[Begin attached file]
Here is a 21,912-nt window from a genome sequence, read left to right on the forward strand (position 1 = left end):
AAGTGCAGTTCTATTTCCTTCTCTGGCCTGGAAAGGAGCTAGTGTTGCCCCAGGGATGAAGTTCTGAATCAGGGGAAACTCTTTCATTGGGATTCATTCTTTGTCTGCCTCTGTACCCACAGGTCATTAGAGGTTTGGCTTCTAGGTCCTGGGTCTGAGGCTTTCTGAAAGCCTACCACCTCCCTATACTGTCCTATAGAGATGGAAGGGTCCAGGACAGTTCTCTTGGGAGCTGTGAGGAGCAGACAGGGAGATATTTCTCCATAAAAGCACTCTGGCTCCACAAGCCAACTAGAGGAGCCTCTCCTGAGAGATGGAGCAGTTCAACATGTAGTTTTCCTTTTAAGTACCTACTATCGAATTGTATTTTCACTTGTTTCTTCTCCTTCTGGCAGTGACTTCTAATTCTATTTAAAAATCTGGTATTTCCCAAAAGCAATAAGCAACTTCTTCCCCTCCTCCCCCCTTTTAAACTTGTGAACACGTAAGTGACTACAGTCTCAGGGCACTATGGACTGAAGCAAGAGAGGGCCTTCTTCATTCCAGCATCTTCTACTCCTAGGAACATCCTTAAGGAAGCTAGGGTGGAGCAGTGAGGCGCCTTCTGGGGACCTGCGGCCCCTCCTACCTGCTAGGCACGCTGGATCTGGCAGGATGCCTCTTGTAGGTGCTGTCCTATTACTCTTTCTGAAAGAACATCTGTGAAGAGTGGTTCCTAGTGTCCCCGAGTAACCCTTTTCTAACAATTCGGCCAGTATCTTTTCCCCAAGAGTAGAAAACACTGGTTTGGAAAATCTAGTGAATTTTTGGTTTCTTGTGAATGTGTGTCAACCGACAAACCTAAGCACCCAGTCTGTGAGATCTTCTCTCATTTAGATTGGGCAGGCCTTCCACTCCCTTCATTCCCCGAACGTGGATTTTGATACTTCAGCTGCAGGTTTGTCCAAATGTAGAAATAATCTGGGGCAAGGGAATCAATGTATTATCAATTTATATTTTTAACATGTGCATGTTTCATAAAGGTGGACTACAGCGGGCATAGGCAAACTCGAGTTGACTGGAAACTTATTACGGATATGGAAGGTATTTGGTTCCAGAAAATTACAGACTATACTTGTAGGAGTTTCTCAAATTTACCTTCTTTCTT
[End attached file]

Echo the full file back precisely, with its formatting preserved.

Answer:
Here is a 21,912-nt window from a genome sequence, read left to right on the forward strand (position 1 = left end):
AAGTGCAGTTCTATTTCCTTCTCTGGCCTGGAAAGGAGCTAGTGTTGCCCCAGGGATGAAGTTCTGAATCAGGGGAAACTCTTTCATTGGGATTCATTCTTTGTCTGCCTCTGTACCCACAGGTCATTAGAGGTTTGGCTTCTAGGTCCTGGGTCTGAGGCTTTCTGAAAGCCTACCACCTCCCTATACTGTCCTATAGAGATGGAAGGGTCCAGGACAGTTCTCTTGGGAGCTGTGAGGAGCAGACAGGGAGATATTTCTCCATAAAAGCACTCTGGCTCCACAAGCCAACTAGAGGAGCCTCTCCTGAGAGATGGAGCAGTTCAACATGTAGTTTTCCTTTTAAGTACCTACTATCGAATTGTATTTTCACTTGTTTCTTCTCCTTCTGGCAGTGACTTCTAATTCTATTTAAAAATCTGGTATTTCCCAAAAGCAATAAGCAACTTCTTCCCCTCCTCCCCCCTTTTAAACTTGTGAACACGTAAGTGACTACAGTCTCAGGGCACTATGGACTGAAGCAAGAGAGGGCCTTCTTCATTCCAGCATCTTCTACTCCTAGGAACATCCTTAAGGAAGCTAGGGTGGAGCAGTGAGGCGCCTTCTGGGGACCTGCGGCCCCTCCTACCTGCTAGGCACGCTGGATCTGGCAGGATGCCTCTTGTAGGTGCTGTCCTATTACTCTTTCTGAAAGAACATCTGTGAAGAGTGGTTCCTAGTGTCCCCGAGTAACCCTTTTCTAACAATTCGGCCAGTATCTTTTCCCCAAGAGTAGAAAACACTGGTTTGGAAAATCTAGTGAATTTTTGGTTTCTTGTGAATGTGTGTCAACCGACAAACCTAAGCACCCAGTCTGTGAGATCTTCTCTCATTTAGATTGGGCAGGCCTTCCACTCCCTTCATTCCCCGAACGTGGATTTTGATACTTCAGCTGCAGGTTTGTCCAAATGTAGAAATAATCTGGGGCAAGGGAATCAATGTATTATCAATTTATATTTTTAACATGTGCATGTTTCATAAAGGTGGACTACAGCGGGCATAGGCAAACTCGAGTTGACTGGAAACTTATTACGGATATGGAAGGTATTTGGTTCCAGAAAATTACAGACTATACTTGTAGGAGTTTCTCAAATTTACCTTCTTTCTT